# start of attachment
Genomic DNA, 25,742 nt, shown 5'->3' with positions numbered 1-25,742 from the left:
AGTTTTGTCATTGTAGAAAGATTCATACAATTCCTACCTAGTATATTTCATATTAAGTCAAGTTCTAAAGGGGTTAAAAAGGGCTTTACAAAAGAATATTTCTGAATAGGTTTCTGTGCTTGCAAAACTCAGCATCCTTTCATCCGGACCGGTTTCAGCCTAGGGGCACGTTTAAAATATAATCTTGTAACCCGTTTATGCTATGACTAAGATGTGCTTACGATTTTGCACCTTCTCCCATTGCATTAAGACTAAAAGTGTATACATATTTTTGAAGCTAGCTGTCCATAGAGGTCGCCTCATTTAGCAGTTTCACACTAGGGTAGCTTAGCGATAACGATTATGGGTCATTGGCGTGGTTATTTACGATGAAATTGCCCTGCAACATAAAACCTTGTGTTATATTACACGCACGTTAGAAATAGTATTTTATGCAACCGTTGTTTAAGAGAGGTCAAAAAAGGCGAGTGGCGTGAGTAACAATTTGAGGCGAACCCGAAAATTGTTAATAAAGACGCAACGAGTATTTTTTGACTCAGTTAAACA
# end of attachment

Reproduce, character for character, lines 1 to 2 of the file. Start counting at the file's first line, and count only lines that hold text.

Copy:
Genomic DNA, 25,742 nt, shown 5'->3' with positions numbered 1-25,742 from the left:
AGTTTTGTCATTGTAGAAAGATTCATACAATTCCTACCTAGTATATTTCATATTAAGTCAAGTTCTAAAGGGGTTAAAAAGGGCTTTACAAAAGAATATTTCTGAATAGGTTTCTGTGCTTGCAAAACTCAGCATCCTTTCATCCGGACCGGTTTCAGCCTAGGGGCACGTTTAAAATATAATCTTGTAACCCGTTTATGCTATGACTAAGATGTGCTTACGATTTTGCACCTTCTCCCATTGCATTAAGACTAAAAGTGTATACATATTTTTGAAGCTAGCTGTCCATAGAGGTCGCCTCATTTAGCAGTTTCACACTAGGGTAGCTTAGCGATAACGATTATGGGTCATTGGCGTGGTTATTTACGATGAAATTGCCCTGCAACATAAAACCTTGTGTTATATTACACGCACGTTAGAAATAGTATTTTATGCAACCGTTGTTTAAGAGAGGTCAAAAAAGGCGAGTGGCGTGAGTAACAATTTGAGGCGAACCCGAAAATTGTTAATAAAGACGCAACGAGTATTTTTTGACTCAGTTAAACA